College Athlete Group Files Complaint With NLRB, Seeks Employee Status


An advocacy group filed a complaint with the National Labor Relations Board on Tuesday, the latest step in a campaign to grant employee status to college athletes and give them the right to competitive pay, collective bargaining and other benefits and protections.

The National College Players Association has filed unfair labor practice charges against the NCAA, Pac-12 Conference, UCLA and the University of Southern California as sole and joint employers of Bowl football players Subdivision and men’s and women’s Division I basketball players.

“College athletes meet the definition of employee under labor law,” said Ramogi Huma, executive director of the NCPA and former UCLA linebacker. “They are highly skilled in their sport, have paid scholarships and stipends to perform athletic services, and they perform their work under the extensive supervision of their employer. These athletes deserve all the rights afforded to them under labor law, just like other hard-working Americans.

The NCPA’s decision comes about four months after NLRB General Counsel Jennifer Abruzzo wrote in a memo to NLRB field offices that in her view, college athletes who earn millions for their schools are employees. .

The guidance was expected to lead to a new challenge to college sports’ longstanding view that athletes are amateurs who are not eligible for employee benefits.

“It’s a logical consequence of Ms. Abruzzo releasing her memo,” said Michael LeRoy, a professor at the University of Illinois School of Labor and Employment Relations. “The General Counsel really provided a blueprint on how to file a complaint successfully.”

A spokeswoman for the NLRB said Abruzzo would not comment on the NCPA filing as it is an active matter. The NCAA and Pac-12 declined to comment. UCLA and USC did not respond to messages.

Ramogi said the NCPA’s charges were bolstered by a unanimous U.S. Supreme Court ruling in June that found NCAA limits on education benefits violated antitrust laws. The move has already led to sweeping changes to the NCAA and its nearly 500,000 athletes, including their ability to now earn money based on their stardom.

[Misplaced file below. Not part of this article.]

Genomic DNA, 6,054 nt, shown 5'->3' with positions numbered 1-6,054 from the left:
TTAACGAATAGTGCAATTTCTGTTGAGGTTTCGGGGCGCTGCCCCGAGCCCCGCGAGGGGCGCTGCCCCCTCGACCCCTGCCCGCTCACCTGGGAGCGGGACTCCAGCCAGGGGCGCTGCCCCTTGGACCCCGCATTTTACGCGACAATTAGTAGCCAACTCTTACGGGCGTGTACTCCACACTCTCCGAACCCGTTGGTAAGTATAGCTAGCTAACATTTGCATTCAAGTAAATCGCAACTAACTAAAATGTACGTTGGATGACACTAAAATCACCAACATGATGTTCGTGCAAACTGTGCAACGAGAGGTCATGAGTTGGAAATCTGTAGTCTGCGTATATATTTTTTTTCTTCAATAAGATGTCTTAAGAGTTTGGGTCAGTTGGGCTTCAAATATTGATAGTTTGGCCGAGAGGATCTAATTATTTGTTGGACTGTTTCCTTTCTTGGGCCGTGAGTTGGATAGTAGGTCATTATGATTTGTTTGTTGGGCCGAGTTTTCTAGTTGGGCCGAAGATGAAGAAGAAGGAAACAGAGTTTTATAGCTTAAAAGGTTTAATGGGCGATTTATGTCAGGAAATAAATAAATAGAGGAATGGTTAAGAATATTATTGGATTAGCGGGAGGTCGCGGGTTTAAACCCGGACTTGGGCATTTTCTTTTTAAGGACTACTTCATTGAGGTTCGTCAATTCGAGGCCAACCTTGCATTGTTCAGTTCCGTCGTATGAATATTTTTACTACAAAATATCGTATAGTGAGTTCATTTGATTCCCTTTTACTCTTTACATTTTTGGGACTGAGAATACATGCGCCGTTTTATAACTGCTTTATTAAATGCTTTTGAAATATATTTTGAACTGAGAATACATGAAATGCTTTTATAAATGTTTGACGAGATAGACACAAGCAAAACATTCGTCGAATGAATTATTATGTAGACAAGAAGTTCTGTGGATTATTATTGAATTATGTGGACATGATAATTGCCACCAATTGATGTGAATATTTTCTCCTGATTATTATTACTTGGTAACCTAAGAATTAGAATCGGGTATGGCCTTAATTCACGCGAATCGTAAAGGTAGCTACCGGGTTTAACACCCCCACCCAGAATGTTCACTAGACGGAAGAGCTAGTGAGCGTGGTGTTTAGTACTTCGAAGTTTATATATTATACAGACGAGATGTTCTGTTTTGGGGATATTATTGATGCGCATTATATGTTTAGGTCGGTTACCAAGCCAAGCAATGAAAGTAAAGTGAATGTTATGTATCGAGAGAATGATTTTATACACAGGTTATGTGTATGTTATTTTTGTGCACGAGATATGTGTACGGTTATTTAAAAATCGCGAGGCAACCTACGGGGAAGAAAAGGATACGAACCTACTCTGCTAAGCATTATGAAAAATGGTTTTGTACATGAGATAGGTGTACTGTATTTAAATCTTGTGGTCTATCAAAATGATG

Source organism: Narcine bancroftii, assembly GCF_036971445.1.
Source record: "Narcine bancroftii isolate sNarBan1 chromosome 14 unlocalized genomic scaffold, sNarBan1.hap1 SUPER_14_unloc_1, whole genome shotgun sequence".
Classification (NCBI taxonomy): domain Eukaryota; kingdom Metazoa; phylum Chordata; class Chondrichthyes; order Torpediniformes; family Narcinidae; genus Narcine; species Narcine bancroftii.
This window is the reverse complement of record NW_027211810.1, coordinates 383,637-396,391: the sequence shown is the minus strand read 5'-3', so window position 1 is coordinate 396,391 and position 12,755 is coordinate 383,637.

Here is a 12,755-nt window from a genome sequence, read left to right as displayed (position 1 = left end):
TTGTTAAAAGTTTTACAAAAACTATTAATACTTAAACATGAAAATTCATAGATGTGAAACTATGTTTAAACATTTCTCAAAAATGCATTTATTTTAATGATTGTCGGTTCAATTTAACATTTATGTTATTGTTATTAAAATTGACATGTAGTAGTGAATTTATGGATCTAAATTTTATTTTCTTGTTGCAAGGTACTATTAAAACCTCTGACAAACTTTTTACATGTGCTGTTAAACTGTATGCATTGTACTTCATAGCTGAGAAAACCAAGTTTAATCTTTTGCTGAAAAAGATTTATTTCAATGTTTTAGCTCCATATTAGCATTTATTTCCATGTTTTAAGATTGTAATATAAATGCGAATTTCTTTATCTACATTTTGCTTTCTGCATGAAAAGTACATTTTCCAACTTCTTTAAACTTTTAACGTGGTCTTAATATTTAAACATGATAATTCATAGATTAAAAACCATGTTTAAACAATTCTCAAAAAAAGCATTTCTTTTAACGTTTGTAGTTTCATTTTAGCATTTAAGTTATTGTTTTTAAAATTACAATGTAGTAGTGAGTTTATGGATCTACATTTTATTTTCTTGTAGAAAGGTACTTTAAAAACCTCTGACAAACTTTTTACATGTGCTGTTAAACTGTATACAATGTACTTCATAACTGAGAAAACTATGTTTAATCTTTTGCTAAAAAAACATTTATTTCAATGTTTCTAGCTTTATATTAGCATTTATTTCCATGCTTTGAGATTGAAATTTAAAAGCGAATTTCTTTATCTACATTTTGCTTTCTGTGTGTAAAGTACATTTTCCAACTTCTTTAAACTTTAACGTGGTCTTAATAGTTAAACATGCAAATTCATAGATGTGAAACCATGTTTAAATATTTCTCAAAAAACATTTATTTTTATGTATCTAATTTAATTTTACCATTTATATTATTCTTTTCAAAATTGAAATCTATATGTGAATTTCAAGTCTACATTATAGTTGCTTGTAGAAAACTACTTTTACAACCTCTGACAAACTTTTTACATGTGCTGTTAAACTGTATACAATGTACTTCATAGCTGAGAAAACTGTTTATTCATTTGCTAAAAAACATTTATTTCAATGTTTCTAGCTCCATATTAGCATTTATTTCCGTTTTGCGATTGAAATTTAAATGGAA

LeRoy said between the NLRB process and possible appeals in federal courts, it could take three or four years for the unfair labor practice charge to go to trial.

Football and basketball players are the only athletes mentioned in the complaint because they are the only revenue-generating sports. Huma predicted that women’s basketball, while nowhere near as lucrative as soccer and men’s basketball, will become more so as the NCAA responds to pressure to increase promotion of the women’s national tournament.

Including only athletes in fee-paying sports is an important distinction, Huma said, as the Abruzzo memo referenced failed efforts by football players in the North West to form a union and said those players, as well as other athletes “in the same situation”, were qualified as employees.

“We’re not against other athletes seeking employee status,” Huma said. “(But) FBS football and Division I basketball players are all similar in that they are the only varsity athletes to receive full scholarships and receive less than fair market value.”

“We know the industry can afford to treat FBS football and Division I basketball players as employees,” he said. He added that schools could eliminate unpaid sports if all Division I athletes were considered employees.

Huma said fair compensation for FBS football and Division I basketball players is a matter of economic and racial justice. Black athletes make up the majority of rosters in those sports and, he said, “face a disparate impact from the NCAA’s illegal compensation ban on sports.”

Employee status would also allow varsity athletes to earn commensurate wages in the free market and ultimately form a union and negotiate collective agreements.

“If athletes unionized immediately without wanting to suspend their work, they would be pushed into a bad CBA,” Huma said. “Athletes will exert the most pressure toward a fair deal by first establishing employee status, which will lead to open-market wages.”

The NCPA is based in Southern California and chose to bring unfair labor practice charges against UCLA and USC so that a ruling could apply to both public (UCLA) and private school athletes ( USC). Huma said he expects the NLRB Los Angeles field office to handle the matter.

The NCPA also sponsored a bill in California that would pay college athletes fair market compensation, create state enforcement of Title IX gender equality laws, and preserve all sports.

“It complements our NLRB effort nicely,” he said.


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